A Man's World

For certain men of a certain age, being invited into a flat seemingly exclusively populated by young ladies is nothing short of a dream come true. But the sweetest of dreams can so often turn into the most acrimonious nightmares. Inspired by the westerns of Sergio Leone themselves comedic parodies of the genre’s conventions, DN Alum Jens Josephs – who last joined us with satisfying meta-fiction short Getting There – uses its tropes to create a fresh and funny take on a man out of his depth in new film A Man’s World, featuring a seemingly banal argument over a cat’s birthday party that descends into a delightful farce. Made during the height of the coronavirus pandemic in an L.A. flat, it excellently uses its one location to its advantage, circling through ideas and movements, recriminations and defensive postures with ease, playfully puncturing masculine ideals in the process. We had the chance to catch up with Josephs and talk to him about paying homage to classic tropes of the western genre, set design over FaceTime and playing with the comedy inherent in gender taboos.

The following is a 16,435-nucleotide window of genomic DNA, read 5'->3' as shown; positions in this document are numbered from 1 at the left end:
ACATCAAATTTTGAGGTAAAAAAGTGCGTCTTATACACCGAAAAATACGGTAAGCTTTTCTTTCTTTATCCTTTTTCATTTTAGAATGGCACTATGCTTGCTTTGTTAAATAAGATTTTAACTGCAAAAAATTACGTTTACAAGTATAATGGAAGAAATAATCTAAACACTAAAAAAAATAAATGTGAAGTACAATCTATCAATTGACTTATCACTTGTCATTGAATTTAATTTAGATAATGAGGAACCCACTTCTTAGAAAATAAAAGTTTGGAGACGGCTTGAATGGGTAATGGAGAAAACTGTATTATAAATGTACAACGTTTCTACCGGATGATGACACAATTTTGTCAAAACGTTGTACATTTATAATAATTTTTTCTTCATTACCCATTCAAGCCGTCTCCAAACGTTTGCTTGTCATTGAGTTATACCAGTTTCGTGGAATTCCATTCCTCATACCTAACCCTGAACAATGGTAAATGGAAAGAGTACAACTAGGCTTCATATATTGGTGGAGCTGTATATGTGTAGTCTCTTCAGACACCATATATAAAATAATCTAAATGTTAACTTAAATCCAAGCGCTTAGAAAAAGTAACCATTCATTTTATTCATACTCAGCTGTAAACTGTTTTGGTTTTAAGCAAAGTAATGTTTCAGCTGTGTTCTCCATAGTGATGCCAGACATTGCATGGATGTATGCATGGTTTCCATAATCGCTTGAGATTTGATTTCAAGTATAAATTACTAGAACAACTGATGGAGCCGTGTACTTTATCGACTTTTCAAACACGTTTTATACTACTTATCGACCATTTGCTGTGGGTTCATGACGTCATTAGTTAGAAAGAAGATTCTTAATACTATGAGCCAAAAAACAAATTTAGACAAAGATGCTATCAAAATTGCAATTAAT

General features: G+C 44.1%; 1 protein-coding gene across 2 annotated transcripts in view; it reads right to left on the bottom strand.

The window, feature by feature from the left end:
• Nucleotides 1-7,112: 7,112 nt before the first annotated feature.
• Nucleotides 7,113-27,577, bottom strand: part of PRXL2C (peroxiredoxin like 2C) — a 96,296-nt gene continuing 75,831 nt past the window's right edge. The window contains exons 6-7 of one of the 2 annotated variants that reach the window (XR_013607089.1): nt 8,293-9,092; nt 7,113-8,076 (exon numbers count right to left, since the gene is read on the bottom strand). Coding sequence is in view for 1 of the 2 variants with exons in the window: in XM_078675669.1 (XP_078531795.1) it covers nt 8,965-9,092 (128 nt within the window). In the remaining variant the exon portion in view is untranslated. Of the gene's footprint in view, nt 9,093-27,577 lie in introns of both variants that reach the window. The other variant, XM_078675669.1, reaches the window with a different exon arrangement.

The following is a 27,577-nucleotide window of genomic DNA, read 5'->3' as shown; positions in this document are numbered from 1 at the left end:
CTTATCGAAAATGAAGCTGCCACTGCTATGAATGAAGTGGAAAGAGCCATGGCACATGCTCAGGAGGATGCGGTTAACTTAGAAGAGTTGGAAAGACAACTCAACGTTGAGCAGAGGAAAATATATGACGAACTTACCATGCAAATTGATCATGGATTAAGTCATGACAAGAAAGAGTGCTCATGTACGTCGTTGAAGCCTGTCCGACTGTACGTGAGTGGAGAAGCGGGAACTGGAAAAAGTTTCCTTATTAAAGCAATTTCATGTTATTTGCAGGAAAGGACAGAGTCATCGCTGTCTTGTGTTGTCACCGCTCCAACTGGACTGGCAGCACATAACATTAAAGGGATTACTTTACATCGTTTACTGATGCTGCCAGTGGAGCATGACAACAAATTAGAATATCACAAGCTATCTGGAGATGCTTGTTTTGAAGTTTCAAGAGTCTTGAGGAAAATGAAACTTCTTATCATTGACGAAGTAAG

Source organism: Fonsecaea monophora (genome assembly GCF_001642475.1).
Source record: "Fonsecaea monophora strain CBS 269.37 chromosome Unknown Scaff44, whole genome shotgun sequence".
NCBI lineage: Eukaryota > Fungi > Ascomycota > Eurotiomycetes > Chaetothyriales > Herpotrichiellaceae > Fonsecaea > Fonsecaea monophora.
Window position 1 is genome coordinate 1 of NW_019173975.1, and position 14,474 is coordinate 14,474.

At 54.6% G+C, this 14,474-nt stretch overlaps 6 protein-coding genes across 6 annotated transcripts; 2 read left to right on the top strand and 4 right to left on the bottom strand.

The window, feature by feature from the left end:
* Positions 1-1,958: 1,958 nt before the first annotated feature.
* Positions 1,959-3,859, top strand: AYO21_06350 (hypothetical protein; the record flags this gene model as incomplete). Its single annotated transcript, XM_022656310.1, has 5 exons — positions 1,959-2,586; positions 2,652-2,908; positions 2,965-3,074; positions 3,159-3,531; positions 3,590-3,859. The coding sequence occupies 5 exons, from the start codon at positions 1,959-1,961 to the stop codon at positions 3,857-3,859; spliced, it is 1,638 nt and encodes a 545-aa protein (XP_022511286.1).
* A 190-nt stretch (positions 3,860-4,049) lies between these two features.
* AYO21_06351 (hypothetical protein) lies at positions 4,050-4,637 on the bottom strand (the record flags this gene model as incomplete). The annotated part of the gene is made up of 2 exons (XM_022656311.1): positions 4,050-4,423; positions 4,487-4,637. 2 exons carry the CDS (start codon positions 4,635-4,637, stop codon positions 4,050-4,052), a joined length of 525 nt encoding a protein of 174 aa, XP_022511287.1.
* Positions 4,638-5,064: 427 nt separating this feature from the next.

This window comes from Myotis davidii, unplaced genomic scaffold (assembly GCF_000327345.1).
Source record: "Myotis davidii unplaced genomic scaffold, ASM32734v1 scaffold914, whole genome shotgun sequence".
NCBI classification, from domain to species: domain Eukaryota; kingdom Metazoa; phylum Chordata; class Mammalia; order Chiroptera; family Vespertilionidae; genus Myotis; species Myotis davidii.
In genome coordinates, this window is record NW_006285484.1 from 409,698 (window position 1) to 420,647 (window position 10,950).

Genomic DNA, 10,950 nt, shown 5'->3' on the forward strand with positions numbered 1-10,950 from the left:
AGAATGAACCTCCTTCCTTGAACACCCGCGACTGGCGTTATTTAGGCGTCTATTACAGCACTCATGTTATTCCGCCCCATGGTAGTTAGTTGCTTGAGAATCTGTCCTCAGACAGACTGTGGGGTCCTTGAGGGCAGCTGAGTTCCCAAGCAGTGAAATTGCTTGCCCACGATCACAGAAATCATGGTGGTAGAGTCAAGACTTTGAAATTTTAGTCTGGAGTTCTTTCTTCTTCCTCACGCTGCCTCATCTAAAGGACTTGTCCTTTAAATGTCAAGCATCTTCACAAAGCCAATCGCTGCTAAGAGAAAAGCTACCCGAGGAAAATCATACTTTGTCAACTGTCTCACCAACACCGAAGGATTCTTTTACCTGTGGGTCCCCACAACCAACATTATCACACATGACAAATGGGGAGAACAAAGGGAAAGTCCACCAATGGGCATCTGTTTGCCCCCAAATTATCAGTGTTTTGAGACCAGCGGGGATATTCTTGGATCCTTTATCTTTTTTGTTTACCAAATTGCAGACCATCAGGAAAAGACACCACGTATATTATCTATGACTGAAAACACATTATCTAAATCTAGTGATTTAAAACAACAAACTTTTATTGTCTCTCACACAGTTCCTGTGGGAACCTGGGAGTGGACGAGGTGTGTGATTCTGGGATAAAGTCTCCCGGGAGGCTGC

So is this really based on a true story?

It is based on a true story. All the people’s names have been changed but all the cats have their real names. I’m actually looking out right now and I’m still living in the same apartment. I walked into something I wasn’t prepared for. A drama that had been brewing for probably months and months, and I just kind of came in right at the moment where it all broke out: a crazy roommate’s fight involving a cat’s birthday.

You use the western genre to anchor the piece. Did you do a lot of research into classic tropes that you could play around with?